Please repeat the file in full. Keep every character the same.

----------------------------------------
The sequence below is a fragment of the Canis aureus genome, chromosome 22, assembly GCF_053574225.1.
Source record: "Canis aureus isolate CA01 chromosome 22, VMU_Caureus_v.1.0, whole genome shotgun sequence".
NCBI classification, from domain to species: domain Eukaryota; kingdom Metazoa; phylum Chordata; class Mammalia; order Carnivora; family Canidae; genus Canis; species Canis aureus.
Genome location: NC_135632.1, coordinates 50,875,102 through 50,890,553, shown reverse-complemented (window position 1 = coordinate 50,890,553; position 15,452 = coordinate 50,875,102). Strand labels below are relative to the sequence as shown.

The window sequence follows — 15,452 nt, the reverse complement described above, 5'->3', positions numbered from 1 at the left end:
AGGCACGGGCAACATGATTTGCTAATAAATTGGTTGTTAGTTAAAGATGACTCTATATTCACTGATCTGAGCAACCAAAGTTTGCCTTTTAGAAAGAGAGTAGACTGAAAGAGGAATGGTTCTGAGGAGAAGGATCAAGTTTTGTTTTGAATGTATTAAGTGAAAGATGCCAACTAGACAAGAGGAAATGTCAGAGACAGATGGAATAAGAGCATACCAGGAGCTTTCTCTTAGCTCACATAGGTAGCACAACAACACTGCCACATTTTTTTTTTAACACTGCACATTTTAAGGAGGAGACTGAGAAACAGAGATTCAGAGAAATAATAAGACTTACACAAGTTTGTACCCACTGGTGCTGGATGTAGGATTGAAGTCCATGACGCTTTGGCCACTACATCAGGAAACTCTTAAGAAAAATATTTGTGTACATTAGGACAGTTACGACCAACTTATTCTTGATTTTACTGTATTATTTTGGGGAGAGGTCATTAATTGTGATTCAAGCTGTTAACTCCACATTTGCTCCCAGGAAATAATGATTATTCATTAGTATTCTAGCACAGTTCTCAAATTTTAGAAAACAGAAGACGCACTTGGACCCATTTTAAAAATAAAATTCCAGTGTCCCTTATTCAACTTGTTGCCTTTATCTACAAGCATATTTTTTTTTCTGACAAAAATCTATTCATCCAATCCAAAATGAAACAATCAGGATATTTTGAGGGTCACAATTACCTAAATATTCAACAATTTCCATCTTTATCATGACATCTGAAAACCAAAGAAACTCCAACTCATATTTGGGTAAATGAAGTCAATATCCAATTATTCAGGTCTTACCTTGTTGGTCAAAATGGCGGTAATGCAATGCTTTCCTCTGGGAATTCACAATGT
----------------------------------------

The sequence below is a fragment of the Canis aureus genome, chromosome 22, assembly GCF_053574225.1.
Source record: "Canis aureus isolate CA01 chromosome 22, VMU_Caureus_v.1.0, whole genome shotgun sequence".
NCBI classification, from domain to species: domain Eukaryota; kingdom Metazoa; phylum Chordata; class Mammalia; order Carnivora; family Canidae; genus Canis; species Canis aureus.
Genome location: NC_135632.1, coordinates 50,875,102 through 50,890,553, shown reverse-complemented (window position 1 = coordinate 50,890,553; position 15,452 = coordinate 50,875,102). Strand labels below are relative to the sequence as shown.

The window sequence follows — 15,452 nt, the reverse complement described above, 5'->3', positions numbered from 1 at the left end:
AGGCACGGGCAACATGATTTGCTAATAAATTGGTTGTTAGTTAAAGATGACTCTATATTCACTGATCTGAGCAACCAAAGTTTGCCTTTTAGAAAGAGAGTAGACTGAAAGAGGAATGGTTCTGAGGAGAAGGATCAAGTTTTGTTTTGAATGTATTAAGTGAAAGATGCCAACTAGACAAGAGGAAATGTCAGAGACAGATGGAATAAGAGCATACCAGGAGCTTTCTCTTAGCTCACATAGGTAGCACAACAACACTGCCACATTTTTTTTTTAACACTGCACATTTTAAGGAGGAGACTGAGAAACAGAGATTCAGAGAAATAATAAGACTTACACAAGTTTGTACCCACTGGTGCTGGATGTAGGATTGAAGTCCATGACGCTTTGGCCACTACATCAGGAAACTCTTAAGAAAAATATTTGTGTACATTAGGACAGTTACGACCAACTTATTCTTGATTTTACTGTATTATTTTGGGGAGAGGTCATTAATTGTGATTCAAGCTGTTAACTCCACATTTGCTCCCAGGAAATAATGATTATTCATTAGTATTCTAGCACAGTTCTCAAATTTTAGAAAACAGAAGACGCACTTGGACCCATTTTAAAAATAAAATTCCAGTGTCCCTTATTCAACTTGTTGCCTTTATCTACAAGCATATTTTTTTTTCTGACAAAAATCTATTCATCCAATCCAAAATGAAACAATCAGGATATTTTGAGGGTCACAATTACCTAAATATTCAACAATTTCCATCTTTATCATGACATCTGAAAACCAAAGAAACTCCAACTCATATTTGGGTAAATGAAGTCAATATCCAATTATTCAGGTCTTACCTTGTTGGTCAAAATGGCGGTAATGCAATGCTTTCCTCTGGGAATTCACAATGT